Kyle Mortimer-Proulx: This is one possibility. I’ve been discussing that with one of our senior cooks, David Gick, incorporating ourselves and taking the necessary steps to do all the transfers, licensing, and approach the landlord to negotiate a lease, rent and the assets. But that’s not a decision to be taken lightly. We need to look at the books and make sure it’s something we can rebound from and have a profitable business.
It would be a shame to step in for the wrong reasons and end up in a similar fate. So we are exploring the option, David and I. He’s been with me almost two years.
Eade: How much money would you need?
Proulx: That is not yet clear. We have had offers from various people willing to back us.
There are options: We could re-open in the same place with the same name, we could re-open under a different name, or we could go somewhere else depending on how things go with the landlord. In any event, the one-week time frame is not likely; even things like the liquor license transfer could take weeks.
Eade: What makes you think you can make money when David winded up owing CRA and suppliers?
Proulx: We’re in the process of getting a profit and loss statement from the accountant, and the HST is off the table because it will be a different corporation.
Loan: That tax debt stays with me, not with a new business. It’s not erased by any means, it remains with me.
Eade: Dave, when I bumped into you Wednesday evening as you were heading in to Algonquin College to teach a sommelier class, you had no idea this was coming?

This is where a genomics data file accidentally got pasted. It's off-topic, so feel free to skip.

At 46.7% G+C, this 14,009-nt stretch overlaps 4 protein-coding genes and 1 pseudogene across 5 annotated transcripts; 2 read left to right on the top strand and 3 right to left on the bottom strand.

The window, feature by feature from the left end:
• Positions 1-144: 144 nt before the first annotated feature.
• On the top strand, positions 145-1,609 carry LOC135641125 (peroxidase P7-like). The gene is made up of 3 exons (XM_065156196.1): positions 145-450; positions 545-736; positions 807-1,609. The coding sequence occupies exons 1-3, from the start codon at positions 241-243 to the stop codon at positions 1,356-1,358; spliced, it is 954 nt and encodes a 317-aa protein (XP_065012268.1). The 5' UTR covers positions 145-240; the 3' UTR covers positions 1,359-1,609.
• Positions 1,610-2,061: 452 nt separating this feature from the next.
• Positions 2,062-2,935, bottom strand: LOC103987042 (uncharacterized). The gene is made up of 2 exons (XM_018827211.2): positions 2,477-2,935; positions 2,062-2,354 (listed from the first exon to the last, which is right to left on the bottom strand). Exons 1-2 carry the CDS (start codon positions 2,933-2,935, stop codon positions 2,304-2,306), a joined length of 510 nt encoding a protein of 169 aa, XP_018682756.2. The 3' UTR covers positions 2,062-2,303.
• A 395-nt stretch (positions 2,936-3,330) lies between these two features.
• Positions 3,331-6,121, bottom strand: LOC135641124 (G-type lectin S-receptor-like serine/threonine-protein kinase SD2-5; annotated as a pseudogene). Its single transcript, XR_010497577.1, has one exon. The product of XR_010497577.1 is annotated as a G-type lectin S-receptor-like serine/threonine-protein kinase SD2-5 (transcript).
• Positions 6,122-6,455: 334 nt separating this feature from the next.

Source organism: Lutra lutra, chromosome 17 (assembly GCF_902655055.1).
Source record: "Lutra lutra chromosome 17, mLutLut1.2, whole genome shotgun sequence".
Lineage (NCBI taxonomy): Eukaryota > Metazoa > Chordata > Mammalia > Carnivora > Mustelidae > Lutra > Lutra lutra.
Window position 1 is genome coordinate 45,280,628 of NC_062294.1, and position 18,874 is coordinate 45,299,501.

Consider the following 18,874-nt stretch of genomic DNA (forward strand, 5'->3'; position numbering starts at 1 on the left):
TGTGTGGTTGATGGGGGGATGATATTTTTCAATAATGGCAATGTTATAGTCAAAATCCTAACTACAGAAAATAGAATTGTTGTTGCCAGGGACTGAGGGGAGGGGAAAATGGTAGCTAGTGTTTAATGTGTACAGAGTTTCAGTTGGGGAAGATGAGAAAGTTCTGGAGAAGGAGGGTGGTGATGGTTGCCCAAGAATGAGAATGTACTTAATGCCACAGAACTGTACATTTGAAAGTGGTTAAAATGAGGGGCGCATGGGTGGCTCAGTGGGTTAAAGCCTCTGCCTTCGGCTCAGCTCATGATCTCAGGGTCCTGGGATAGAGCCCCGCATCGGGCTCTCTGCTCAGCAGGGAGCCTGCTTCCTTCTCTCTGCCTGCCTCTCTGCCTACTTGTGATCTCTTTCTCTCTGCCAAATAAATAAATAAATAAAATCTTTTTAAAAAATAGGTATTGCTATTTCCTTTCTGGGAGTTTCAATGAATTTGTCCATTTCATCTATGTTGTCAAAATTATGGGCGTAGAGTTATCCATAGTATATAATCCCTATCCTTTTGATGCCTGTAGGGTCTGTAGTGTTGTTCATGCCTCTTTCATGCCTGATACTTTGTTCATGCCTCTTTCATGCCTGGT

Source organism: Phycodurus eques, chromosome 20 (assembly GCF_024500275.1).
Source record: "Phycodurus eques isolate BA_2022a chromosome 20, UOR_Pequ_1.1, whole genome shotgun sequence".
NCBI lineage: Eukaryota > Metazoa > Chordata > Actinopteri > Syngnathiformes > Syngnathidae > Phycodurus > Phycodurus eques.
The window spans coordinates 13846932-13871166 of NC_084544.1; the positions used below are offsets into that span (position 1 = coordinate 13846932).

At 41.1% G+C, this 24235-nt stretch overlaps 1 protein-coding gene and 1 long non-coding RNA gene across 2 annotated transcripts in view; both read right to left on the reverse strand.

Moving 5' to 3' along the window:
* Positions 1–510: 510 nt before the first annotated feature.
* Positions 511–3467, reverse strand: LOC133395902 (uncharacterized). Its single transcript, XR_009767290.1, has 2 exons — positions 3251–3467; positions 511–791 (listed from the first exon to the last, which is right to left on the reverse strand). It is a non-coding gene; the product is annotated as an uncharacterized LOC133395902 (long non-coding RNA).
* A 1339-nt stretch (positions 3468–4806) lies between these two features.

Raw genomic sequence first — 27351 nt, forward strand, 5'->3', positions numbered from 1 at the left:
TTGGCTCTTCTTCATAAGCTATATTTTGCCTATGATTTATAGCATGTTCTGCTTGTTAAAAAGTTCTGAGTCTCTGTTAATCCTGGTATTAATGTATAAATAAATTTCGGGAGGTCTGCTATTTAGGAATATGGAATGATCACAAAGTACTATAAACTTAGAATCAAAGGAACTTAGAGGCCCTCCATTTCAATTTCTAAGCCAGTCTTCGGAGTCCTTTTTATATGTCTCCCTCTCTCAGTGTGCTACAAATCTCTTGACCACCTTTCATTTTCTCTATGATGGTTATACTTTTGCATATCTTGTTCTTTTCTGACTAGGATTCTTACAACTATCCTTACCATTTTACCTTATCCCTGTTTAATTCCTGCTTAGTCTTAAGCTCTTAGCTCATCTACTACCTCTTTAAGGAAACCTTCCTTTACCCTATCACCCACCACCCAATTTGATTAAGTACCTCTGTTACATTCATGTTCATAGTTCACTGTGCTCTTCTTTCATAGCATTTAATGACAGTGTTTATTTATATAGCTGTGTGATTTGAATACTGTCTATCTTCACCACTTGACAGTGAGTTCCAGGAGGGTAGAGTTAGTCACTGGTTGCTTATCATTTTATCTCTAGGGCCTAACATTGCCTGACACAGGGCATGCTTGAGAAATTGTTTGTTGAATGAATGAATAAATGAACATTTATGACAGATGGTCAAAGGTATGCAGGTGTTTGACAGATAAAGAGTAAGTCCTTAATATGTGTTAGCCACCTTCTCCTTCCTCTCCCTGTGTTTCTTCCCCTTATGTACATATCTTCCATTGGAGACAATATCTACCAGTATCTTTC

Loan: I didn’t know. The next morning, Thursday, I did my usual financials and tried to transfer some money to pay a bill and it didn’t happen. So I phoned Royal Bank and they said there’s a court order to freeze my account, and I need to call CRA.
Eade: With a court order, wouldn’t you have to appear before a judge?
Loan: You would think, but apparently not. I kind of understand, because if they give you advance warning then you might quickly withdraw all the money. But at the same time, there’s no due process, there’s no opportunity for defence on behalf of the business.
It sure screws us over.
Eade: Business must have been poor if you owe tax money …
Loan: Business has been very good, but we went through a very slow period last fall and it was during that time we burned through our savings, and those savings were earmarked to pay HST at year-end. That’s where we got screwed … If it were up to me, the HST would go straight from the point-of-sale machine to the government and we’d never even see it. That would be ideal, but that’s not how it’s done.
Eade: Are your suppliers leaning on you?
Loan: They’re unhappy, but there is nowhere to lean. I’ve informed them of the situation, that I can’t write a cheque. We have maybe 25 suppliers, I’m guessing. The sad thing is, we’re a restaurant that has always focused on local, so that means our suppliers are largely small local businesses, small farmers, who have depended on us for revenue. I can think of a couple of farmers who were expecting us to buy their produce for the next six to eight months, and as a result they thought they had a customer in place through summer and fall.